Phonotonic is a French brand that has created a baseball-sized polygon that creates music as you move with it or throw it around. iSketchnote is a pad and pen that allows you to draw on it, or paper, to capture your doodles digitally; Smartboards is a smart white board that allows digital capture as well as collaboration with users in remote locations. There was a sleep monitor from Beddit; Pansonic demoed a smart mirror that can help you choose your lipstick shade; Muse, a headband to calibrate your meditation; Belty, a smart belt from Emiota that not only has a tracker, but automatically loosens when you need it (dangerous for me!); Petnet, an intelligent pet feeder; ReSound, an app controlled hearing device; Ring (formerly Doorbot) a video doorbell; Wocket the smart wallet that turns its one card securely into any of credit, debit or loyalty cards; Trek-Connect, connected weatherproof and heating hiking books, and Digisoles, connected insoles.

Even the stolid lightbulb has become a hub of innovation with LCD lights that can dim and or change color from companies such as (ColorSpree) and a smartphone mood lighting creation from LumiFi. Sony exhibited their Symphonic light bulb that contains a controllable music speaker. Or consider that toolmaker Ryobi has a set of add-ons that can turn your phone into a laser level, a pointer, a stud-finder, moisture level, infrared thermometer and a inspection scope. Intel even showcased a 3-D printed Anouk Wipprecht smart "Spider" dress that has extensions that can deploy (disclosure: I have done corporate work for Intel on other products).

Speaking of wearables, of which there were football fields-worth at CES (if you can do it, there's a band to measure it), Epson has teamed with Los Angeles celebrity trainer Gunnar Peterson for Pulsense, their tracker trainer. Skulpt is a $199 indiegogo-funded device that measures body fat and muscle quality on a spot basis.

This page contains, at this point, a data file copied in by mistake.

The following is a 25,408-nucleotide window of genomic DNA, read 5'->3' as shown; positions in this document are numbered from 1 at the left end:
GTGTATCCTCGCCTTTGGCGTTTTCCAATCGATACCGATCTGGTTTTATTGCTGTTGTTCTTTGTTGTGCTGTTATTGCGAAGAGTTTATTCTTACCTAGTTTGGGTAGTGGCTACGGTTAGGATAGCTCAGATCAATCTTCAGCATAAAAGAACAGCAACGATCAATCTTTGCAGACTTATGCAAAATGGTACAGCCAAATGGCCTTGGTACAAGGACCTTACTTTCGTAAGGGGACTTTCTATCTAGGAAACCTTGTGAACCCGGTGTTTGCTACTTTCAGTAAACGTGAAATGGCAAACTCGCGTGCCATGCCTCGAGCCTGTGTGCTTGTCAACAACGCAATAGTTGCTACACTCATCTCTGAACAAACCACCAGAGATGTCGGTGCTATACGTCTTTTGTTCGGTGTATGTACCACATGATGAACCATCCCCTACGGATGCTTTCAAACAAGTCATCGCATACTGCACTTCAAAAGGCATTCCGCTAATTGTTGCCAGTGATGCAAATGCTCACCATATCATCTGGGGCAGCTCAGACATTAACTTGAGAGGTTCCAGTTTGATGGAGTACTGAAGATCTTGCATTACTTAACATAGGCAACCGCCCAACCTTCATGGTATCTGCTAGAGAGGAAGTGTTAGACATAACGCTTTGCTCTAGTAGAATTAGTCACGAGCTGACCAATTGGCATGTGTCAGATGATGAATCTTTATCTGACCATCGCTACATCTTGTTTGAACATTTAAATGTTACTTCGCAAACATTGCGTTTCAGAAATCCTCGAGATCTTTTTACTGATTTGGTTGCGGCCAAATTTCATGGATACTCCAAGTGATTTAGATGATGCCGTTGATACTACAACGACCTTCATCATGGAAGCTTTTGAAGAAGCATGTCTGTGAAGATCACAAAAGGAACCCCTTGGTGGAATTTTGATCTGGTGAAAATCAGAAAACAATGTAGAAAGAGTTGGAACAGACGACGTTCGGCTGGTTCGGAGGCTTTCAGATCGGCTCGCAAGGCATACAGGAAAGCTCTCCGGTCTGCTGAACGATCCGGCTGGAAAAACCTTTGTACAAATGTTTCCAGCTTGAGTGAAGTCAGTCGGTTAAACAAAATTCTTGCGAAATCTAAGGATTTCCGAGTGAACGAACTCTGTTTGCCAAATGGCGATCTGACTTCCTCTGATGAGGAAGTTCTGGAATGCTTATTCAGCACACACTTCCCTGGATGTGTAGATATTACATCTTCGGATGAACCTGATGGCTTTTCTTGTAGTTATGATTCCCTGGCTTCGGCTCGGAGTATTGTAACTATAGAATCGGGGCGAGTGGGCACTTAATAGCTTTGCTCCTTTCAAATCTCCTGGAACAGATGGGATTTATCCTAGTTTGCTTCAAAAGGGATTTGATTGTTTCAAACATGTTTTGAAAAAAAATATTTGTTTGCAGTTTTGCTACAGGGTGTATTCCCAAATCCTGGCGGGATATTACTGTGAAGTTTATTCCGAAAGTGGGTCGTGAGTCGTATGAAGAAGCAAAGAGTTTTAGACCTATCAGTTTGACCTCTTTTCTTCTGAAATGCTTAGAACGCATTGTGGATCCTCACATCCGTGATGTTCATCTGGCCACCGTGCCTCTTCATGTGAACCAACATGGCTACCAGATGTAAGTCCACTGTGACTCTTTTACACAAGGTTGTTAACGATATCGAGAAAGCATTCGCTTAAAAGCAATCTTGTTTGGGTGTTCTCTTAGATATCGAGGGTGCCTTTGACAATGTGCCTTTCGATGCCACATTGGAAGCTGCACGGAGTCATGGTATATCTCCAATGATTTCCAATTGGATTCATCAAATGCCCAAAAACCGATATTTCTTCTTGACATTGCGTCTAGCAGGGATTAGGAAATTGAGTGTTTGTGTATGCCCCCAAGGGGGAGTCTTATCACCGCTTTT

On the plus side, although the computer on a wrist category has never held much interest for me, I was pleasantly wowed by Puls (, from Entertainer/Entrpreneur (full disclosure: I have worked for on content-related projects). More cuff than watch, the $399 device is its own phone, and features a clock, calendar, maps, mail, text, pics, music, health info and a Siri-like personal digital assistant called Aneeda. Available by invitation only (and I hear that a second version based on user feedback could be out as early as next summer).
5. Your Youtube and podcast career awaits.

When the Kinks sang: "Everybody's a dreamer, everybody's a star/and everybody's in movies, doesn't matter who you are," little did they foresee of today's YouTube, Vine and Snapchat stars and all the new tech aimed at simpler video creation, such as the HTC Re, a 16 megapixel Digital Camera that looks somewhat like a periscope, Polaroid's Cube, a low-cost choice, and Giroptic, billed as "the world's first full HD 360 Camera,"($499); smartphone controlled LED light LumeCube; as well as the IRigMic Field, a HD stereo recording device for iPad and iPhone; and Cerevo's LiveWedge, which allows you to broadcast live video on the internet without a computer. Expect this category to expand as podcasting, livecasting, and video creation proliferate in 2015.

At the end of my journey of many steps, I can say with certainty that if we, as humans, don't seem to be getting any smarter, there is some comfort in the fact that at least our devices are.